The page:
Wings Magazine

Air disasters, financial woes take toll on Malaysia Airlines

Aug. 8, 2014, Kuala Lumpur, Malaysia - Malaysia's state investment company said Friday it plans to make Malaysia Airlines fully government owned, removing it from the country's stock exchange before carrying out an overhaul of the carrier that is reeling from double disasters.

August 8, 2014  By The Associated Press

Khazanah Nasional, which owns 69 per cent of Malaysia Airlines, said
it has proposed to the carrier's board that it buy out minority
shareholders at 27 sen (8 cents) a share, which is 29 per cent higher
than the airline's average share price over the previous three months.
The takeover would cost 1.38 billion ringgit ($429 million).


Malaysia Airlines has been hit by two major disasters this year, which added to its longstanding financial woes.



In March, Flight 370 from Kuala Lumpur to
Beijing disappeared with 239 people on board after flying far of
course. The plane has still not been found, with a search in the
southern Indian Ocean underway. In July, 298 people were killed when
Flight 17 was shot down over Ukraine. It was heading to Kuala

from Amsterdam and was shot out of the sky over an area of eastern
Ukraine controlled by pro-Russian separatists.


Khazanah said the state
takeover will represent the first stage of a "complete overhaul" of the
loss-making airline, and that detailed plans will be announced by the
end of this month.


"The proposed restructuring will
critically require all parties to work closely together," it said in a
statement. "Nothing less will be required in order to revive our
national airline to be profitable as a commercial entity and to serve
its function as a critical national development entity."


Before the disasters, the carrier's
financial performance was among the worst in the industry, putting a
question mark over its future even before its brand was tied to two
almost unfathomable tragedies. It has lost money for the past three
years and been through several episodes of restructuring, instigated by
Khazanah, over the past decade.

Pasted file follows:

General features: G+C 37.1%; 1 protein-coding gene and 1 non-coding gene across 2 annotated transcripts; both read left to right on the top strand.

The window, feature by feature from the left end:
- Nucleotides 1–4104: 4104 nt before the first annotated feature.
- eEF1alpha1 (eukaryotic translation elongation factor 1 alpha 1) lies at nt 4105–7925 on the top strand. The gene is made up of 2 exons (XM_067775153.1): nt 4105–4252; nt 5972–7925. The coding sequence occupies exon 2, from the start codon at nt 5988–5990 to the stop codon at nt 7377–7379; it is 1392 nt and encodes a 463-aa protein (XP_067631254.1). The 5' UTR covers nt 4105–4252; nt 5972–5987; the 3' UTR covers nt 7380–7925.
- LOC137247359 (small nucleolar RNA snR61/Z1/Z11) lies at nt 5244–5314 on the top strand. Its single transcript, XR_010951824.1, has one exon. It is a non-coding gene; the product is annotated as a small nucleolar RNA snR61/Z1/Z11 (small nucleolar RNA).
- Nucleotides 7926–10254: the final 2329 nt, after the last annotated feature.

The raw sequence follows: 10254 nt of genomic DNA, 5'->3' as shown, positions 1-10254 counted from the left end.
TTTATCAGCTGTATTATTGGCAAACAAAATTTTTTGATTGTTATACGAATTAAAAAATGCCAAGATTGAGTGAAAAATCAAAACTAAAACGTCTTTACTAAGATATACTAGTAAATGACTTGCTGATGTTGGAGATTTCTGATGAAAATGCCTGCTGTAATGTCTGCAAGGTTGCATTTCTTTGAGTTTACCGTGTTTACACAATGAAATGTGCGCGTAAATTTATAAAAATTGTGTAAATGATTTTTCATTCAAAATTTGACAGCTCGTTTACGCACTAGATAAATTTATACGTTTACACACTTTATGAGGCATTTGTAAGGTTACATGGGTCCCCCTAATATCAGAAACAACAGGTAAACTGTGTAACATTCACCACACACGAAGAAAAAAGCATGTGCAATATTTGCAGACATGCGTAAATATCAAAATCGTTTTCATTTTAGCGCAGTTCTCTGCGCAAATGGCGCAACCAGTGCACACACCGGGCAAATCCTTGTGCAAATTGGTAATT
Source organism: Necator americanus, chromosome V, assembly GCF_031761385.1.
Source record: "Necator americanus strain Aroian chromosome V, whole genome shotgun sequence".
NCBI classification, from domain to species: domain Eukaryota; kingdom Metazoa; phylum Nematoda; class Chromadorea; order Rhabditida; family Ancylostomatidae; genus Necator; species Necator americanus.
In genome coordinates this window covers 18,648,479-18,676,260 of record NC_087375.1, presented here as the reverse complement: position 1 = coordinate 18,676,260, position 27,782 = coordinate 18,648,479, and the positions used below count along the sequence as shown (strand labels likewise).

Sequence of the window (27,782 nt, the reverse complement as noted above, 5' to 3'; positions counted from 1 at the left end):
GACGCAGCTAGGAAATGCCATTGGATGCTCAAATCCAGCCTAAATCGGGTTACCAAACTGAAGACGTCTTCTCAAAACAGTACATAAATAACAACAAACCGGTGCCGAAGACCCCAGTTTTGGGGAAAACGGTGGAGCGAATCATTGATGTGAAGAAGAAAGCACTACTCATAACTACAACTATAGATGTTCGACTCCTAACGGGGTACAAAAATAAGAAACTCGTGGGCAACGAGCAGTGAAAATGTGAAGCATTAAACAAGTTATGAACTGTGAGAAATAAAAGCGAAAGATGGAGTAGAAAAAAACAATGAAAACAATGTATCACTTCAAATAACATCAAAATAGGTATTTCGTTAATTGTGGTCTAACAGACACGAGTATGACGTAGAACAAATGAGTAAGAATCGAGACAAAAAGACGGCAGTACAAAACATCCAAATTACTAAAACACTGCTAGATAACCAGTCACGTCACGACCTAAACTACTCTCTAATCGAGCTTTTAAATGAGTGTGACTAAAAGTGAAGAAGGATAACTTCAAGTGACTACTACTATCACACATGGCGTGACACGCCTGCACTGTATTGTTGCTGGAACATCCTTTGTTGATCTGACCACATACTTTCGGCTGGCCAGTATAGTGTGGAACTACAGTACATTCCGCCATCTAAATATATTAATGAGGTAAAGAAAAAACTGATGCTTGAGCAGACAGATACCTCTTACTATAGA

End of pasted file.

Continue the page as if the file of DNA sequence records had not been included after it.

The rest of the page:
As a state-owned flag carrier, Malaysia
Airlines is required to fly unprofitable domestic routes, and its strong
union has resisted operational changes. Nimbler discount rivals such as
Air Asia have expanded rapidly, while Malaysia Airlines has been like a
supertanker, slow to change direction.


Shukor Yusof, founder of
aviation research firm Endau Analytics, said another restructuring won't
yield positive results if fundamental problems aren't addressed.


"I'm skeptical of the success of it because I'm not sure it will address the root problems of the airline," he said.


Its biggest problems are $4 billion of debt accumulated since 2002, unprofitable routes and bloated staff numbers, Shukor said.


Some analysts say the airline wouldn't
survive a year without a substantial cash injection from the Malaysian
government. Crisis management experts have said Malaysia Airlines must
take dramatic steps, such as replacing its top executives and changing
its name, to win back customers.


Khazanah's offer to
minority shareholders gives them more than what their shares were worth
before each of the passenger jet disasters. Even so, the airline's share
price has been in a long-term decline due to its losses.


The day before Flight 370 vanished, the airline's share price was 25 sen. It was 23 sen the day before Flight 17 was downed.


Khazanah said its plan requires approvals from regulators and Malaysia's finance minister.


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